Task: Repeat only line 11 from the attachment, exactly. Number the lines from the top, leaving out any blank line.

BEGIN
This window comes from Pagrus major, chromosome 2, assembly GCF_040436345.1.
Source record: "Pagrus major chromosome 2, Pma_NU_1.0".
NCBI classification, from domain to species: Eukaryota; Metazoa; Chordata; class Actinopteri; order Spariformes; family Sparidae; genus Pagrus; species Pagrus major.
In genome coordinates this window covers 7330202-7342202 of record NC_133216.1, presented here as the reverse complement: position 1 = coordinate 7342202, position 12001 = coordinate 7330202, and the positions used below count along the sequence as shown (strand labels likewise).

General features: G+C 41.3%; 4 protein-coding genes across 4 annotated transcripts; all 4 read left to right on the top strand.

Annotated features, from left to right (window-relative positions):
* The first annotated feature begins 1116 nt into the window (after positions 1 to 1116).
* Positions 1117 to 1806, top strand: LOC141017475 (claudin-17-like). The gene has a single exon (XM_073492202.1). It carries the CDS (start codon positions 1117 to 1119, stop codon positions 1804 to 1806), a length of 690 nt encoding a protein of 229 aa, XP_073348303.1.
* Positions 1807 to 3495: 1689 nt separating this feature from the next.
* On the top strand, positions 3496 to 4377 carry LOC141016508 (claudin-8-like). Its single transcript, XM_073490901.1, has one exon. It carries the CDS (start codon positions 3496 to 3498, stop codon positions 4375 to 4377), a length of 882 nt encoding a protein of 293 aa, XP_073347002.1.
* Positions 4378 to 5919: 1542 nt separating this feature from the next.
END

* Positions 4378 to 5919: 1542 nt separating this feature from the next.